We’re here today to mourn the passing but also to honor and cherish the life of Marjorie Menaker, beloved wife to Michael, devoted mother of Barry and Jonathan and mother-in-law to Kelly, adoring grandmother of Gary and Matthew, caring nurse for countless patients, real part of the community, and a great friend.
Margie knew she was dying. With her medical background and her deep experience with physical decline and illness, she knew the score.
But let’s be honest: this is so terrible. This was a person who should have had another twenty years. This was a person who would have used all of that time and all of those years to continue her loving, purposeful, meaningful life with Michael and her family and being a doer in the community.
But this was not to be, and just as she faced reality with courage, we must face the reality of her passing with the courage to go on, as she wanted us to.
Margie was born on July 1, 1946 to her loving parents Samuel and Ruth Wolfson. She graduated from Northeastern University with a degree in Nursing. She was a Geriatric Nurse for more than forty years at several facilities including the Beacon Brook Health Center where she was the Assistant Director of Nurses. When I talked to her about her work, I was struck with how clear she was about what is really important in nursing and how clear she was about what her skills were and what she was born to do and the other things that she had no patience for because they were not the essence of her profession. We cannot count how many patients she cared for over four decades. For so many of those people, she became one of the most important people in their lives.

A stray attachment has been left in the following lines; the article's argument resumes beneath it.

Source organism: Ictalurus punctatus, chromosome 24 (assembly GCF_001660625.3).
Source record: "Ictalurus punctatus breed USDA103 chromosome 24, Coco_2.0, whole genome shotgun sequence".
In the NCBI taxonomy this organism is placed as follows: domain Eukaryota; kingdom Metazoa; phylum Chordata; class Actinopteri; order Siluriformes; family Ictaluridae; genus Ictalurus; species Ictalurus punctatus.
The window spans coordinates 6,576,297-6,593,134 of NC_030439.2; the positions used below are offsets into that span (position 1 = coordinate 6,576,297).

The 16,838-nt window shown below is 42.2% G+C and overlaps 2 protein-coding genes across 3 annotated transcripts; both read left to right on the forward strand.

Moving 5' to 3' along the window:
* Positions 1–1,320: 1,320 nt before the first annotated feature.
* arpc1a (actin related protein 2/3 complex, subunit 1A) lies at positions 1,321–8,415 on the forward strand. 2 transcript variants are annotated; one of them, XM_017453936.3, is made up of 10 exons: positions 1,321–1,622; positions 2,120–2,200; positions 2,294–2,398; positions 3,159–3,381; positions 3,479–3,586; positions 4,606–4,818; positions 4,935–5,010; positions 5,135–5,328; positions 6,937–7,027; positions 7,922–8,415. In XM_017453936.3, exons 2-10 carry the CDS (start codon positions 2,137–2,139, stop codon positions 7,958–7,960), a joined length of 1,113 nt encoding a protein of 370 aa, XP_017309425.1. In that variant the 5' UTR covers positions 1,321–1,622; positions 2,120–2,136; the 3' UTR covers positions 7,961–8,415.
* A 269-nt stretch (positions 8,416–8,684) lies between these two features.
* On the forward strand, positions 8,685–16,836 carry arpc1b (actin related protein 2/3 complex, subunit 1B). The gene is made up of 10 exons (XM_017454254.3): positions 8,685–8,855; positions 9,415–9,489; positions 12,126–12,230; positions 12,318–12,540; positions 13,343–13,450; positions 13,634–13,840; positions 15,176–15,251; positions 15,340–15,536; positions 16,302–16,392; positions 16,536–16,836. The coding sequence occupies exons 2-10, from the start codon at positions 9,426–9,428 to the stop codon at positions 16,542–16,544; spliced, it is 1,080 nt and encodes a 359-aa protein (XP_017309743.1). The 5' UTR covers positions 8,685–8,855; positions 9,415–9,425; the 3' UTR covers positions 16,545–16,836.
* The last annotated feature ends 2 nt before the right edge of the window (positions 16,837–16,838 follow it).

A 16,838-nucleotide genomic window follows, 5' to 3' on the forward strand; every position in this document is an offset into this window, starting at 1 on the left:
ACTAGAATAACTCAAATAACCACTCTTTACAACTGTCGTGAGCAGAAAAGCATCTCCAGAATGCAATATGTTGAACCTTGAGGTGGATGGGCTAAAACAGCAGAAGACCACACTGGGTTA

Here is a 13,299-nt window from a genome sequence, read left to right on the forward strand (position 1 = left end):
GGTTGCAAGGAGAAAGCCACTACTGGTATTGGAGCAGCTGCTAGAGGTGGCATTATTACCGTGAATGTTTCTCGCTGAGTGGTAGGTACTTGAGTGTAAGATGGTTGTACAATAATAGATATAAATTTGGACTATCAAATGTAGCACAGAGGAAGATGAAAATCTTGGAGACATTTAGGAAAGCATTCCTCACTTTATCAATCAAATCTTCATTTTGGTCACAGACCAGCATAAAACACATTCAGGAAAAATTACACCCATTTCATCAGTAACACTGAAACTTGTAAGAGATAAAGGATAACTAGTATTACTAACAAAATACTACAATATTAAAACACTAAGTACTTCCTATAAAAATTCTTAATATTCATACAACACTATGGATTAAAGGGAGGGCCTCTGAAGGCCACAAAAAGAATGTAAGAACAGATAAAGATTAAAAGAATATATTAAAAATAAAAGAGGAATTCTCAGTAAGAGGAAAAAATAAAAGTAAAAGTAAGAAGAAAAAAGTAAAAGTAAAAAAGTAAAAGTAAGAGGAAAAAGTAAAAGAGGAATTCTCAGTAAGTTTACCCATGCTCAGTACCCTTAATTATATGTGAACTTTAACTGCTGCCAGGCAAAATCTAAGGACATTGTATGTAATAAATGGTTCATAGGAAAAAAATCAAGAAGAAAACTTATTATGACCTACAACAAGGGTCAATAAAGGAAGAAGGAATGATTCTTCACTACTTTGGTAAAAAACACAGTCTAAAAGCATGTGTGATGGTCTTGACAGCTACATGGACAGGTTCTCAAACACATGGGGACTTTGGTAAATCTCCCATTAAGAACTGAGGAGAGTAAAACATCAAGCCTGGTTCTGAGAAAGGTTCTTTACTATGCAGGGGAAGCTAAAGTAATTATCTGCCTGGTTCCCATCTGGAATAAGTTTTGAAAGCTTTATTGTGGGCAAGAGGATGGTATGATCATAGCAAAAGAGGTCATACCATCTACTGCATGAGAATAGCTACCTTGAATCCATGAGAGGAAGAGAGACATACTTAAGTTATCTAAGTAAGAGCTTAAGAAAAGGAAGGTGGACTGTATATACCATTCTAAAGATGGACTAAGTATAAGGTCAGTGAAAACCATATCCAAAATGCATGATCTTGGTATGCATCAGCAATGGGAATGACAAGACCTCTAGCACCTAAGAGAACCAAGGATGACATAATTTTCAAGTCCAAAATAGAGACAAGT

Margie was not just a joiner of organizations; she was someone who really worked and did and volunteered and contributed. She was a President or officer or important member of the Pioneer Valley Chapter of the Pomegranate Guild of Judaic Needlework and the Waterbury Chapter of Hadassah and the Beth El Synagogue of Waterbury and its Sisterhood among other organizations. She was the one who rolled up her sleeves and worked and then worked some more.
Think about it: considering what she did for a living, she had every right to go home and put her feet up and say: I have done things for others today, I can take it easy. But she put herself last. And she won the respect and the admiration of everyone who worked with her. Some of her best friends to this day are those who worked in kitchens with her and sat at meetings with her and helped build communities with her.
The family is going to talk about her in a minute, but I want to thank Margie for who she was for so many people. And I want all of us to think about what we do for others, and think about whether we are worthy of Margie’s memory. She was the real thing; she was a truly righteous human being and a good Jewish person. May she rest in peace. Let us say Amen.